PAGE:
Tip of The Week: Nature Meditation

What do you see? Pexels.com
Nature does not hurry, yet everything is accomplished.
Lao Tzu

Nature does nothing in vain.
Aristotle

Come forth into the light of things, let nature be your teacher.
William Wordsworth

Meditation can mean a million possibilities depending on where you live , your Philosophy and many other ideas. The process can either be personal , guided or with a group in any position or length of time. The english root of the word comes from the Latin and French word meditacioun and meditacion. The word conveys the ideas thought, reflection, study and think over, consider. Interesting how a French Monk Guigo II in his religious works Jacobs Ladder the word meditation is used in connection with Prayer and higher consciousness. http://faithandenterprise.org/lectio-divina-and-guigos-ladder-for-monks describes following:

Lectio Divina’s Four Steps

Guigo’s four steps can be understood as follows:

Reading (Lectio): The passage of scripture is read in its literal or natural sense, without applying theological or historical presuppositions.

Meditating (Meditatio): By meditation, Guigo meant to ponder the passage and consider its lessons and meaning for our lives.  This is different from what we usually think of as meditation and is a more analytical process.  The analysis is not, however, focused on issues of historicity or dogma but rather on the meaning of the passage for the participant.

Prayer (Oratio): In this step, we set aside the analysis and the cognitive activity of the second step and turn to God in prayer.  Ideally the second stage will have informed our prayer in some manner, leading us to ask for guidance, resolution, or perhaps something else.  By turning our attention towards God, and listening, this step also prepares us for the final stage.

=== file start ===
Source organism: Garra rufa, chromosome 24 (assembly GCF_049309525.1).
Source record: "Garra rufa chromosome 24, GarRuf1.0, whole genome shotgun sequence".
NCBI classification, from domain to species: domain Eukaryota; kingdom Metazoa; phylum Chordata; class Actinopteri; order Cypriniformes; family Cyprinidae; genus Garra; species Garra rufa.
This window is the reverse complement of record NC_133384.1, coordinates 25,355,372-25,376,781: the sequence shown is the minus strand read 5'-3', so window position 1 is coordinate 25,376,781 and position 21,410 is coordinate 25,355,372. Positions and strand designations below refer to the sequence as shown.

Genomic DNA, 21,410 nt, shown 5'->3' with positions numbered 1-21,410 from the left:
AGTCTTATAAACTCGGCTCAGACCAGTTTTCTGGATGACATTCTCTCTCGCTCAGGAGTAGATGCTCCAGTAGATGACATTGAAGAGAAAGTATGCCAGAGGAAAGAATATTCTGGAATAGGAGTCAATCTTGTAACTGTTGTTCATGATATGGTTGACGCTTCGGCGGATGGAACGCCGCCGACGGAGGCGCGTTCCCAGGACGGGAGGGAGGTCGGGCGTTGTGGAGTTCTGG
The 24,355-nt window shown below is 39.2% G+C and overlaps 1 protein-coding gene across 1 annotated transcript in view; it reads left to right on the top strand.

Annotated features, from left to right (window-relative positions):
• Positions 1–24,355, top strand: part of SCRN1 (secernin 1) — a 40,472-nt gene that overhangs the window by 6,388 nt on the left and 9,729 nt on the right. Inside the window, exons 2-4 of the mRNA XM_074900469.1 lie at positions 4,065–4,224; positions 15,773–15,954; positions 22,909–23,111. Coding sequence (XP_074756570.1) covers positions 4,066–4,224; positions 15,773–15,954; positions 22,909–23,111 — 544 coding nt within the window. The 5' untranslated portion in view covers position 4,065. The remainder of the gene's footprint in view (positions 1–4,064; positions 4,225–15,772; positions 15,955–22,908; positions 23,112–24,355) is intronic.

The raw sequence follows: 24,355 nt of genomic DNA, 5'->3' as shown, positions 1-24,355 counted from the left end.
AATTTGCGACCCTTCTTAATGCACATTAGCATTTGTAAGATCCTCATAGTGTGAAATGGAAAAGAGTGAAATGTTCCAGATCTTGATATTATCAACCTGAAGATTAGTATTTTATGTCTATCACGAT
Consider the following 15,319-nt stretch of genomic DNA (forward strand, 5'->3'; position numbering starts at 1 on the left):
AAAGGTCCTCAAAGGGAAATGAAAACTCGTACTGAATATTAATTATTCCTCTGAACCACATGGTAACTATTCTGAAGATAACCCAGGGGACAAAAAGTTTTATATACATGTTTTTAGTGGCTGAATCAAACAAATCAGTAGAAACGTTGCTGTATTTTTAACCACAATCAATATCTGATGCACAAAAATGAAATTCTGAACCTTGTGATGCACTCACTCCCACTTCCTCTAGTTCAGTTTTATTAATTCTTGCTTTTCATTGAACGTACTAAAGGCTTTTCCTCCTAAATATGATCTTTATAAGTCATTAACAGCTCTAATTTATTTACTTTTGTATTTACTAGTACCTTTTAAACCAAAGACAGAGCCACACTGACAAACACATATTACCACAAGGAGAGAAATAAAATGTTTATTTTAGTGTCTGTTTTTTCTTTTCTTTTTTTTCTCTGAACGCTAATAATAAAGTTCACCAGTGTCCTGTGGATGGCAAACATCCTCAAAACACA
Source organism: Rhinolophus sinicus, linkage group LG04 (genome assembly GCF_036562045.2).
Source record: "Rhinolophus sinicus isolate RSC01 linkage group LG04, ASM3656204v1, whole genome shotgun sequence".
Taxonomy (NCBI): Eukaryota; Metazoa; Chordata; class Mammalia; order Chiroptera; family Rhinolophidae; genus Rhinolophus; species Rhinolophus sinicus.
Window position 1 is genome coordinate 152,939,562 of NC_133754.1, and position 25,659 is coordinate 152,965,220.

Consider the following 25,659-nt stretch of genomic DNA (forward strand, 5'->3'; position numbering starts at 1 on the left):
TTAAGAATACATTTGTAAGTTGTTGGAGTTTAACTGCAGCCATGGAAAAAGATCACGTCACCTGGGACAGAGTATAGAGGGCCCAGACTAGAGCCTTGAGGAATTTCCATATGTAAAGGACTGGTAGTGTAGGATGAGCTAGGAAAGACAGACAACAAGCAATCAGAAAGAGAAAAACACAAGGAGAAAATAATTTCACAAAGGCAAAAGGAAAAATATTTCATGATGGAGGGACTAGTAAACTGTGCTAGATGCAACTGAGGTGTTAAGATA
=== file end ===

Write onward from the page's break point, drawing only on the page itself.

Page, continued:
Contemplation (Contemplatio): In this stage we let go of all thoughts and images and just rest in God.

There are many other historical references to meditation and the most famous in the west is Buddhist. In essence meditation practices have been around for thousands of years and it has been an international practice.

Today in this technological society it is emerging a new practice for many even Lady Gaga the extravagant Pop star embraces a form of it. I endeavour to use different types of meditation in my life through out the week. One type I really benefit from what I call Nature meditation.

How I Practice it

1 Find a comfortable chair with the ability of watching and observing nature.

2 Focus all your attention on what you can see and remove all distracting thoughts.

3 Let the mind soak in all the sounds , sights , smells and sensations with no judgements.

5 After 10 or more minutes ask yourself a few questions

What can I see

What can I learn?

What does this experience teach me?

Here are a few lessons I have learnt during these splendid opportunities

I was watching the sky with white fluffy clouds passing by during a sunny day. At times the clouds would block the sun then after a while the sun will shine again on my face with radiant warmth. The lesson I learnt in our world we have cloudy or dull days but the constant inner joy of our sun will radiate when then the challenges or stresses float by. The real joy we have is a constant sun from our heart but challenges like clouds stop the the inner joy shinning out just temporarily.

Another occasion I was watching the birds , observing the trees and thinking of all natures wonders. Not one of them was asking anything from me as a spectator. The trees give us clean oxygen , fruit and wood but what do I give back in return. Nature for thousands of years like a caring mother looks after the sons and daughter of earth. The lesson what do I give back to society not asking for anything back in return. Being in touch with nature can revive the soul to live a refreshing life away from the hustle and bustle of modern life.

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